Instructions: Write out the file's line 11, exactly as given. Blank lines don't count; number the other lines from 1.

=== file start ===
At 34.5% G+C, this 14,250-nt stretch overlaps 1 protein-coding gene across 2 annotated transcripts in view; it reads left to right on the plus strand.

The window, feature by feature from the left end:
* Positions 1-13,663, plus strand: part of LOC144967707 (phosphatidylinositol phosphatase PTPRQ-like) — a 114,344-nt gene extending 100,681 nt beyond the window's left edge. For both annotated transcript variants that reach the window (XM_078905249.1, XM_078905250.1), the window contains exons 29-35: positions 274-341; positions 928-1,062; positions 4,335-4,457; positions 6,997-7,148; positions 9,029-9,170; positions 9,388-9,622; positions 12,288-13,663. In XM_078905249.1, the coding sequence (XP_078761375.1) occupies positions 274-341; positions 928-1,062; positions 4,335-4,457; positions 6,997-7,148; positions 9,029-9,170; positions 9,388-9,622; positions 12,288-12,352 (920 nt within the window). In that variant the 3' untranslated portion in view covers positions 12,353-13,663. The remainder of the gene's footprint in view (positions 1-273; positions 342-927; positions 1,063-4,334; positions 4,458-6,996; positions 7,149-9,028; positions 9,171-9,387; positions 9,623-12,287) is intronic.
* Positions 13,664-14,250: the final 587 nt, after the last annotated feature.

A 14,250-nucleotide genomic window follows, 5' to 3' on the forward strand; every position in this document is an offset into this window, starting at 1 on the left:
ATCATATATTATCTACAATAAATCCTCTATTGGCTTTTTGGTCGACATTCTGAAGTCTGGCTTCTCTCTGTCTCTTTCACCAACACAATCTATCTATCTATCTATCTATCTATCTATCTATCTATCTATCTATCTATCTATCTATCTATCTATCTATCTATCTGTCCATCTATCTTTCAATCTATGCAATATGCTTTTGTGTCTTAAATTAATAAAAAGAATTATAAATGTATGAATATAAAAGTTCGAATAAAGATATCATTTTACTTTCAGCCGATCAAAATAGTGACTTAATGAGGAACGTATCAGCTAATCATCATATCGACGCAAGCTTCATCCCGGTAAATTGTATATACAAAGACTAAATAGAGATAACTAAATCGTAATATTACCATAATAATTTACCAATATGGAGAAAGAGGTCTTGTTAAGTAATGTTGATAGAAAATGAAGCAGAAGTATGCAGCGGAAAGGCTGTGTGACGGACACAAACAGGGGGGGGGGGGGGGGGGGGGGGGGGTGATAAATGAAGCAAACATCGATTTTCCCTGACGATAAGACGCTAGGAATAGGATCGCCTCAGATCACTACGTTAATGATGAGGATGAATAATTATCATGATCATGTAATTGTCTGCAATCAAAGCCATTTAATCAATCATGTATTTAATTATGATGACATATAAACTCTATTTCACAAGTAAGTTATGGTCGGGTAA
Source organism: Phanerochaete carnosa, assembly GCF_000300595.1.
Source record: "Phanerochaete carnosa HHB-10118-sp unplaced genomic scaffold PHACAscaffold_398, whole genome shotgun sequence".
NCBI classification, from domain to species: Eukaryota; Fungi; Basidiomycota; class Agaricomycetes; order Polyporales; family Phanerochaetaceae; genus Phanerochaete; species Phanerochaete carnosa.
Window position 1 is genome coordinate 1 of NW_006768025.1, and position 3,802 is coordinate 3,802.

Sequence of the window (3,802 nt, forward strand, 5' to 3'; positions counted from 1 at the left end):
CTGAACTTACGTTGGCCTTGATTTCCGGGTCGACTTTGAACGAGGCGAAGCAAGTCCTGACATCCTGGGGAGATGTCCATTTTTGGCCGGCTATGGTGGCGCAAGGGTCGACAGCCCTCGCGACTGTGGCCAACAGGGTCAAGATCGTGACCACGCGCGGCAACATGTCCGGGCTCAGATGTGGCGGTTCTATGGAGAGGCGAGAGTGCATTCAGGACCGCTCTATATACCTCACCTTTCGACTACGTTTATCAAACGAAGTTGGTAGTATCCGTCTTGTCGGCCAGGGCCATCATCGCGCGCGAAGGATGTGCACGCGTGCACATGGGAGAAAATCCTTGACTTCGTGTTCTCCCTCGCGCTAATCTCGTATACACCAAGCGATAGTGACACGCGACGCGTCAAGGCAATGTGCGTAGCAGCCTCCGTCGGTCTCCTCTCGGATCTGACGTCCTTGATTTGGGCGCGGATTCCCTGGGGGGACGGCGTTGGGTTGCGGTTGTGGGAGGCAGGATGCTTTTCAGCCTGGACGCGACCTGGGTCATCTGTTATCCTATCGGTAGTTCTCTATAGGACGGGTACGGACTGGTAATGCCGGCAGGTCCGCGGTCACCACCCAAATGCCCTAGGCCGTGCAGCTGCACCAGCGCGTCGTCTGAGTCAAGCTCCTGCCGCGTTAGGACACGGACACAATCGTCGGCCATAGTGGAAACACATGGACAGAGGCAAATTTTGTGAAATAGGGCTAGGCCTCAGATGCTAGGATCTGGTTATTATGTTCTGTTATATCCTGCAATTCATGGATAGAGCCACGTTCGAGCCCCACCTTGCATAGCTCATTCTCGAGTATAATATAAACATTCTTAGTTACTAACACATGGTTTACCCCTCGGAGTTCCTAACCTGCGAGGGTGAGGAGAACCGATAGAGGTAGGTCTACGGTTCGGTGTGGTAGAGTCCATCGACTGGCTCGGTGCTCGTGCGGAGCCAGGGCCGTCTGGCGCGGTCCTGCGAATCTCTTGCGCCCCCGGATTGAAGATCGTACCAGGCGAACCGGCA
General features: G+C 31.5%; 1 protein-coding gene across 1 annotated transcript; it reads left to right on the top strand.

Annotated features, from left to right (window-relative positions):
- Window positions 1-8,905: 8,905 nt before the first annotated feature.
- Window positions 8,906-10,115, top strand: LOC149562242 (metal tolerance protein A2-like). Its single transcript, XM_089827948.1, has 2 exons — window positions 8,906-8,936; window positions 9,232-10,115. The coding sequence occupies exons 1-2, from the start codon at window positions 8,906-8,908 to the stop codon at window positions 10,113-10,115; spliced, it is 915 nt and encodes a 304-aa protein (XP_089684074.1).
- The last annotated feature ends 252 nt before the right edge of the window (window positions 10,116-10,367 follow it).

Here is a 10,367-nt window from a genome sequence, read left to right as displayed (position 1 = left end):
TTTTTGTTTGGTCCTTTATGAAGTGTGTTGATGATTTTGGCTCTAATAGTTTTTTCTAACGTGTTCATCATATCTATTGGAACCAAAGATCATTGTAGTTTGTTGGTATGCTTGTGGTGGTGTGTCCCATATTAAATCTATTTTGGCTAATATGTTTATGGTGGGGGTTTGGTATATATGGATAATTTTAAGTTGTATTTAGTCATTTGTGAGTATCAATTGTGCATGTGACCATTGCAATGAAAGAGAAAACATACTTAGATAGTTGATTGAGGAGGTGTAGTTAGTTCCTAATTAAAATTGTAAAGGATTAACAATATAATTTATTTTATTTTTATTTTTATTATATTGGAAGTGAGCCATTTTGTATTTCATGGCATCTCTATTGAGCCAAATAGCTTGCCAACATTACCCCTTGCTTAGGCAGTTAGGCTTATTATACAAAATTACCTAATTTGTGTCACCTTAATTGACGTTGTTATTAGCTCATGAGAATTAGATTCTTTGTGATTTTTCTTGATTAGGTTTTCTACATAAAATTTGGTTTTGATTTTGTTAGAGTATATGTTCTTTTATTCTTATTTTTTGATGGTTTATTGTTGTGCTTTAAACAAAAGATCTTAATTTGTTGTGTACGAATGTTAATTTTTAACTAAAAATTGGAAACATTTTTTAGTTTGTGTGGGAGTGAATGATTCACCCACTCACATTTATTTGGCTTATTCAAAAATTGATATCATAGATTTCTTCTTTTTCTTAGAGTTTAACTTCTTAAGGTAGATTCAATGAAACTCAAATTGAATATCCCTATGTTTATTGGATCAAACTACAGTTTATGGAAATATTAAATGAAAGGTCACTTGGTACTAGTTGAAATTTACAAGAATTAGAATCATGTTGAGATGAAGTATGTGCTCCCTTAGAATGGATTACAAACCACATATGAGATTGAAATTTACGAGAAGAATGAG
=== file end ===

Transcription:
Sequence of the window (3,802 nt, forward strand, 5' to 3'; positions counted from 1 at the left end):